In Albury, the results of a well thought out education campaign is a 0.3% contamination rate in the FOGO bin. People are careful about what goes into their bins.

What can the State Governments do?

State Governments have constitutional control over waste. They make and enact the legislation and create an economic environment conducive to resource recovery. 

In NSW for example, there is a waste levy of $143.70/tonne for waste disposed to a landfill. As a result, to bury one tonne of waste in the greater Sydney area costs around $330/tonne and therefore most recycling costs less than landfilling. This is the main economic driver for resource recovery in NSW. The less waste a generator directs to landfill the less the waste disposal costs on their bottom line.

Using market-based instruments like waste levies, Governments can incentivise recovery options over landfill disposal. There is a high level of inconsistency in levies across Australia from $0/t in Tas, NT and ACT to $110 in SA and $143.70 in NSW. Vic, QLD and WA are in the middle.

There are other mechanisms such as landfill bans that State Governments could also use. Victoria has done this with the e-waste landfill ban.

Bans on organics to landfill, or mandated limits on organics in landfills, would create a dramatic shift in organics recovery (and preserve valuable landfill space in the process). It would provide the incentive needed by Councils to introduce FOGO. It would need to be phased in over a number of years however, to allow the processors time to build the composting facilities.

A move such as this would also capture commercial food waste; from restaurants, food manufacturers, supermarkets and wholesalers.

What can the Federal Government do?

The key instrument for waste management at the Federal level is the National Waste Policy and the National Food Waste Strategy. The next iterations of these documents should set mandatory targets for the recycling of food and avoidance of landfill.

That would have the effect of aligning all State and Territory waste planning toward FOGO composting, Anaerobic Digestion and other non-landfill solutions for waste.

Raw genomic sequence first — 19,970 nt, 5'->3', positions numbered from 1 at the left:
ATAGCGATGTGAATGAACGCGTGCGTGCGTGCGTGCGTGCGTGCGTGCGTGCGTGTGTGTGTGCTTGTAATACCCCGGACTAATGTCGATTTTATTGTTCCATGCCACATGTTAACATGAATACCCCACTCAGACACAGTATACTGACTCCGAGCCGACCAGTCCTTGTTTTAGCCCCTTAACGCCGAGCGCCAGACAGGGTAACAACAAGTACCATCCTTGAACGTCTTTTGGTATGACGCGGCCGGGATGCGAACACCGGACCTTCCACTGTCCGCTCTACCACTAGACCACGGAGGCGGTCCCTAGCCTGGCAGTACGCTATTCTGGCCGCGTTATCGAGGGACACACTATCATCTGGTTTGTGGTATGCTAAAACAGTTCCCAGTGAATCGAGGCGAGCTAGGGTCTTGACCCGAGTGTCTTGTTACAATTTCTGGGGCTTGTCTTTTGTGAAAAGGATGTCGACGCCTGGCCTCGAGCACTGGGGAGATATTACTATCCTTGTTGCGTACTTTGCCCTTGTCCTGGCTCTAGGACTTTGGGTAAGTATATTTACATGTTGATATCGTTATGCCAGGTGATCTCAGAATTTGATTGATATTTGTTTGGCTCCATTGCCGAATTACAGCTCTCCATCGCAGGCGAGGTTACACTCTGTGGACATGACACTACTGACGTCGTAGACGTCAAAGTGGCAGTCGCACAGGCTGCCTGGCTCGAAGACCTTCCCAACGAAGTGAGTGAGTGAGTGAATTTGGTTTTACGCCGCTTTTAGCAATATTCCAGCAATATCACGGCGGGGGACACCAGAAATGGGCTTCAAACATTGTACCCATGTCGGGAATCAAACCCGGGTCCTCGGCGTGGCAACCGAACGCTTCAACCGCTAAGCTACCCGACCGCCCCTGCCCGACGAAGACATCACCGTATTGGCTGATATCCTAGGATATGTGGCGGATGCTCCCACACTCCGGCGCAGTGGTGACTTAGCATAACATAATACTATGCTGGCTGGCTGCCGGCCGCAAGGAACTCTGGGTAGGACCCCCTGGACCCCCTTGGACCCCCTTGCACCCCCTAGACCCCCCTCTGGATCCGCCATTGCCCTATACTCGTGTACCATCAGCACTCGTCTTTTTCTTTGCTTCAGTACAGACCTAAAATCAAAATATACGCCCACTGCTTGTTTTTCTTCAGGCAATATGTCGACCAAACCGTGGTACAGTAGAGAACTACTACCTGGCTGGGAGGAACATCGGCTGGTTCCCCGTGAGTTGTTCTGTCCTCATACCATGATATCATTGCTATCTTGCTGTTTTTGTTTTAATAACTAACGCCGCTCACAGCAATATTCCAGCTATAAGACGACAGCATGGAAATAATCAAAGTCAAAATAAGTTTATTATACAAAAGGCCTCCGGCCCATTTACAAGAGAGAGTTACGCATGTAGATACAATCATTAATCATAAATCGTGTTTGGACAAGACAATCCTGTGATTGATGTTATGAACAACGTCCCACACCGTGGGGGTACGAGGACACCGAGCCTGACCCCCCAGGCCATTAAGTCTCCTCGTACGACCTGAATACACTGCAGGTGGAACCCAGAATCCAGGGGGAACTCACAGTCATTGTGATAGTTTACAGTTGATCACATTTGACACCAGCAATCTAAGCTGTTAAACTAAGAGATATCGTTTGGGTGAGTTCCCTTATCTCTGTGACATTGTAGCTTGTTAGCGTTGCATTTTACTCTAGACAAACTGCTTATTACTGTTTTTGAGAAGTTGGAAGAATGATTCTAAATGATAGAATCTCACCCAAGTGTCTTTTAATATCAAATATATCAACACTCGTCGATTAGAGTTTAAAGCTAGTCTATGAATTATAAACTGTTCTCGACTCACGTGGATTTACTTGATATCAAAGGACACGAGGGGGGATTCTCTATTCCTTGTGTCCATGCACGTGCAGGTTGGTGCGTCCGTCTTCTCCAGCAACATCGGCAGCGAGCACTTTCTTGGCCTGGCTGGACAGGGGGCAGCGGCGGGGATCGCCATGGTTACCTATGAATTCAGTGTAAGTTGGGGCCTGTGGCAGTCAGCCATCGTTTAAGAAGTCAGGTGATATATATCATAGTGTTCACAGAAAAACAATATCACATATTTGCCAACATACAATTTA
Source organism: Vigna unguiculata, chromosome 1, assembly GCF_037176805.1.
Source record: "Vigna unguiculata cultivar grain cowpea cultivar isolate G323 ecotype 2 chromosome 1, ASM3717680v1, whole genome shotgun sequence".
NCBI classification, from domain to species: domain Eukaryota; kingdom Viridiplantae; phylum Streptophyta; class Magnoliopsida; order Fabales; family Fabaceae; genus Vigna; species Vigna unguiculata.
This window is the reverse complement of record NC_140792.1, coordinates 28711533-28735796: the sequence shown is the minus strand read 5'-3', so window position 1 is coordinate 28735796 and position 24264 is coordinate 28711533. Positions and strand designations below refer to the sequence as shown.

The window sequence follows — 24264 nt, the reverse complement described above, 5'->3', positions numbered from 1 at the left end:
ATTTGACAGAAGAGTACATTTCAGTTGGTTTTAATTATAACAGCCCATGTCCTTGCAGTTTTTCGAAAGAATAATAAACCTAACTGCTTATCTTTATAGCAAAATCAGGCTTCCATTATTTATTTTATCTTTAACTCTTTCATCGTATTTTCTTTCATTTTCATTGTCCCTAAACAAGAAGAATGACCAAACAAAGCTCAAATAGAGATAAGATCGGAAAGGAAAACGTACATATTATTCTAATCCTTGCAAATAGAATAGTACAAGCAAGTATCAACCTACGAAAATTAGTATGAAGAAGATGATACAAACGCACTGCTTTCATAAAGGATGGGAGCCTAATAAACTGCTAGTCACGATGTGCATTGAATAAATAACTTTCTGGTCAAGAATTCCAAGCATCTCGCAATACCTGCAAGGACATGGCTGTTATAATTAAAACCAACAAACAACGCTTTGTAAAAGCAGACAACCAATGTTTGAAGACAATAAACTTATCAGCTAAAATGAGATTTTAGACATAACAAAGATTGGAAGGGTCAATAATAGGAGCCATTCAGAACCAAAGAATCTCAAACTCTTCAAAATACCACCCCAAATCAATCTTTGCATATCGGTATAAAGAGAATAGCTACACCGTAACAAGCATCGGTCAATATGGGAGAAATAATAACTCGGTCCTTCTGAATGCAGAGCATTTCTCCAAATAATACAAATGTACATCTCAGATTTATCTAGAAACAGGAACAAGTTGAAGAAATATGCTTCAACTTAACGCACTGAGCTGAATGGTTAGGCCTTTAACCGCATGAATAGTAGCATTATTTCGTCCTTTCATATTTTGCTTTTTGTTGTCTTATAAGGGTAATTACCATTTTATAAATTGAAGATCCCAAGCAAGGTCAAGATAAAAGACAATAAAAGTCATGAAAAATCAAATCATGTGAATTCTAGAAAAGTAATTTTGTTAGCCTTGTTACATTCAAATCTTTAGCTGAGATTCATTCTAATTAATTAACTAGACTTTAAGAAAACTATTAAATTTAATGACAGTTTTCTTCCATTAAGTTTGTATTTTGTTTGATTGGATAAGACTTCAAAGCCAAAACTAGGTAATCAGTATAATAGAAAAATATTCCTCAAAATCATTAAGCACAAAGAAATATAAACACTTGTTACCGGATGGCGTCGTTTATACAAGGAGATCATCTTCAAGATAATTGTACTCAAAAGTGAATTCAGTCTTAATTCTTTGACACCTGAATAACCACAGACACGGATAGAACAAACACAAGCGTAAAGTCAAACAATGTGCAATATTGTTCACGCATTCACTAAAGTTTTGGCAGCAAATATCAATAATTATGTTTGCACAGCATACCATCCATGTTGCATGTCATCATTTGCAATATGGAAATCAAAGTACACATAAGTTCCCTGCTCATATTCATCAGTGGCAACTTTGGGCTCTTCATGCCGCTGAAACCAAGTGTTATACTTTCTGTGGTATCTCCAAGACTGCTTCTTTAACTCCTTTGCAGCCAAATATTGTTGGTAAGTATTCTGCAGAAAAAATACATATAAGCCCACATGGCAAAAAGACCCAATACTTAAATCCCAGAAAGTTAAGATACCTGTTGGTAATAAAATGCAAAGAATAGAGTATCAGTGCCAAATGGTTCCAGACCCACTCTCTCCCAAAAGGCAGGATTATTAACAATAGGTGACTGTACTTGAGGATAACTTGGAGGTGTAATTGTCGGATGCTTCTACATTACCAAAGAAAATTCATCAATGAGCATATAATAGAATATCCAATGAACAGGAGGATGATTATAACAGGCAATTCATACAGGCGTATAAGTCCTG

Such policy directions are normal and well-practiced in European countries but our politicians have been reluctant to impose policies on State and local Governments, and through them onto you and I.

But we need this sort of leadership. Doing nothing means we will continue to landfill precious food waste rather than giving it back to farmers as compost.

What can you do?

If you are in a FOGO Council put all your food waste into your kitchen caddy and into your green bin. All of it. The preparation scraps yes, but also include the rotten vegetables in the bottom of the crisper, those un-eaten salad greens, the chicken carcass, the lamb bone, the fat from the pan, scrapings off the plates. All of this combined with the garden organics makes great compost and saves methane generation in landfill.

If, however, you are not in a FOGO Council, you can lobby your local Council to introduce FOGO and make a real difference. Until then, look for community compositing initiatives, try a worm farm or give home composting a go.

Any action to get food waste out of landfill is action on climate.

Make your own green way.


[1] http://www.fao.org/3/a-bb144e.pdf

[2] https://www.environment.gov.au/system/files/resources/4683826b-5d9f-4e65-9344-a900060915b1/files/national-food-waste-strategy.pdf

As always, we welcome your feedback on this, or any other topic on ‘The Tipping Point’.


This article has been published by the following media outlets:

Inside Waste, 16 April 2020
Eco-Business 6 May 2020